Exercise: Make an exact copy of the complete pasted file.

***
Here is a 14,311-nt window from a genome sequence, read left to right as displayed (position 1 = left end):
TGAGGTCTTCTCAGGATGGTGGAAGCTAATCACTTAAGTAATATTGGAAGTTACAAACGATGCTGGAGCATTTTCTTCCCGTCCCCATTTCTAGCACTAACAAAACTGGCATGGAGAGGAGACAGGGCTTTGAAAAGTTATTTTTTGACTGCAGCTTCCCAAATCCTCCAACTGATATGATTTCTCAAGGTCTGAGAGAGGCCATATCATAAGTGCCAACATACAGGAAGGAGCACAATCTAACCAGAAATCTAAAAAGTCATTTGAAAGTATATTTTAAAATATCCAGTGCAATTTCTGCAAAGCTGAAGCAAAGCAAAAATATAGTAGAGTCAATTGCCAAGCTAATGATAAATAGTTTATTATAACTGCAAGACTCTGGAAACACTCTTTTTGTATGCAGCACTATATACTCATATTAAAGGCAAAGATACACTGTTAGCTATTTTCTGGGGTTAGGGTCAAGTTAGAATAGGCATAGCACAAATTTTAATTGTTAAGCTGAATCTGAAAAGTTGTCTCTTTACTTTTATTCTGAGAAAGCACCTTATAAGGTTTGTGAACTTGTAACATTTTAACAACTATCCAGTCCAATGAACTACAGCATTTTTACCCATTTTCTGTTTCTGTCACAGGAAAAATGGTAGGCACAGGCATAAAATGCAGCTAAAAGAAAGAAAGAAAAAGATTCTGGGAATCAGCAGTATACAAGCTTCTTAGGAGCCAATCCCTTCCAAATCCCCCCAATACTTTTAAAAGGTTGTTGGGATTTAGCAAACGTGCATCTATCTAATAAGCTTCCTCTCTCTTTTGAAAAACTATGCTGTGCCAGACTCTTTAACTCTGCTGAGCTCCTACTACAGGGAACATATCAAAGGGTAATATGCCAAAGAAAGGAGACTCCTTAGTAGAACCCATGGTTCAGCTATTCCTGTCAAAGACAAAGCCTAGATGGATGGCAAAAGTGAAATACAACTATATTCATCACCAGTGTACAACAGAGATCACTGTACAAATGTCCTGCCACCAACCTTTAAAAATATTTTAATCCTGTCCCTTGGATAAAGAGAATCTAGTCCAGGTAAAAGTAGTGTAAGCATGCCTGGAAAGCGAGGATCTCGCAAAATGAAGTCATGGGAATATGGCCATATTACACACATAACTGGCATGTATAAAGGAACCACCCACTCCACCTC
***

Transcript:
Here is a 14,311-nt window from a genome sequence, read left to right as displayed (position 1 = left end):
TGAGGTCTTCTCAGGATGGTGGAAGCTAATCACTTAAGTAATATTGGAAGTTACAAACGATGCTGGAGCATTTTCTTCCCGTCCCCATTTCTAGCACTAACAAAACTGGCATGGAGAGGAGACAGGGCTTTGAAAAGTTATTTTTTGACTGCAGCTTCCCAAATCCTCCAACTGATATGATTTCTCAAGGTCTGAGAGAGGCCATATCATAAGTGCCAACATACAGGAAGGAGCACAATCTAACCAGAAATCTAAAAAGTCATTTGAAAGTATATTTTAAAATATCCAGTGCAATTTCTGCAAAGCTGAAGCAAAGCAAAAATATAGTAGAGTCAATTGCCAAGCTAATGATAAATAGTTTATTATAACTGCAAGACTCTGGAAACACTCTTTTTGTATGCAGCACTATATACTCATATTAAAGGCAAAGATACACTGTTAGCTATTTTCTGGGGTTAGGGTCAAGTTAGAATAGGCATAGCACAAATTTTAATTGTTAAGCTGAATCTGAAAAGTTGTCTCTTTACTTTTATTCTGAGAAAGCACCTTATAAGGTTTGTGAACTTGTAACATTTTAACAACTATCCAGTCCAATGAACTACAGCATTTTTACCCATTTTCTGTTTCTGTCACAGGAAAAATGGTAGGCACAGGCATAAAATGCAGCTAAAAGAAAGAAAGAAAAAGATTCTGGGAATCAGCAGTATACAAGCTTCTTAGGAGCCAATCCCTTCCAAATCCCCCCAATACTTTTAAAAGGTTGTTGGGATTTAGCAAACGTGCATCTATCTAATAAGCTTCCTCTCTCTTTTGAAAAACTATGCTGTGCCAGACTCTTTAACTCTGCTGAGCTCCTACTACAGGGAACATATCAAAGGGTAATATGCCAAAGAAAGGAGACTCCTTAGTAGAACCCATGGTTCAGCTATTCCTGTCAAAGACAAAGCCTAGATGGATGGCAAAAGTGAAATACAACTATATTCATCACCAGTGTACAACAGAGATCACTGTACAAATGTCCTGCCACCAACCTTTAAAAATATTTTAATCCTGTCCCTTGGATAAAGAGAATCTAGTCCAGGTAAAAGTAGTGTAAGCATGCCTGGAAAGCGAGGATCTCGCAAAATGAAGTCATGGGAATATGGCCATATTACACACATAACTGGCATGTATAAAGGAACCACCCACTCCACCTC